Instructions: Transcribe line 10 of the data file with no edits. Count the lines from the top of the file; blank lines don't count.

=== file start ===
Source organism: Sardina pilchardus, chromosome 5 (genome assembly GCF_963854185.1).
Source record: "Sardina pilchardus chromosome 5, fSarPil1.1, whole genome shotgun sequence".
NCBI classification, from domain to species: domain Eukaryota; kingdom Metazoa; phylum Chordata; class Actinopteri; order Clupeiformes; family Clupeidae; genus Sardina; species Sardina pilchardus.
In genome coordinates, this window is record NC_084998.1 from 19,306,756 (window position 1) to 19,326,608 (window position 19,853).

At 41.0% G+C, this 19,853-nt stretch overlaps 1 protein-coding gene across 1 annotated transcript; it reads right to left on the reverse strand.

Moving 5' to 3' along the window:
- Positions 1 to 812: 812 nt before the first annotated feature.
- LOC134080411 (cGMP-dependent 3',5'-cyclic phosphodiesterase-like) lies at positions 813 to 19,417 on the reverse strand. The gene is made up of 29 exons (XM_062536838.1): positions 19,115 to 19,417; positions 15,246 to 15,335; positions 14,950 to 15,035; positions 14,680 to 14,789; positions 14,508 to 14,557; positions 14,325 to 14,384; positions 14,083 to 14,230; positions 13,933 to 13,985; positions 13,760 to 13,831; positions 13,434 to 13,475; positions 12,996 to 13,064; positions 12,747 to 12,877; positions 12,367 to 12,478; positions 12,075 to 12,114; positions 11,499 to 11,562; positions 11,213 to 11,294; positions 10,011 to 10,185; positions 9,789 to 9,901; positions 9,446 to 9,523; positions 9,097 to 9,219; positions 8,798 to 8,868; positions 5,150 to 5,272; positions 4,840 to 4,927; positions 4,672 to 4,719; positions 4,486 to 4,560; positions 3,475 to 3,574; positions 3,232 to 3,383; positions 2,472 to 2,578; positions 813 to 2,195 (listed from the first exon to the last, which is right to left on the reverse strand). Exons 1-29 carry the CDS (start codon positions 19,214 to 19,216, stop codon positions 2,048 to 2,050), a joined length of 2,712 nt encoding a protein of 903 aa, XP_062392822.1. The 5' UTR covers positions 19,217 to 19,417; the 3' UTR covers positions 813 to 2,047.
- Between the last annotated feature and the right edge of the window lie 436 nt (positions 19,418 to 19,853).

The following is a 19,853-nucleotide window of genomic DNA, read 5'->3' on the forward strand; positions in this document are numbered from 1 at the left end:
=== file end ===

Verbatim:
The following is a 19,853-nucleotide window of genomic DNA, read 5'->3' on the forward strand; positions in this document are numbered from 1 at the left end: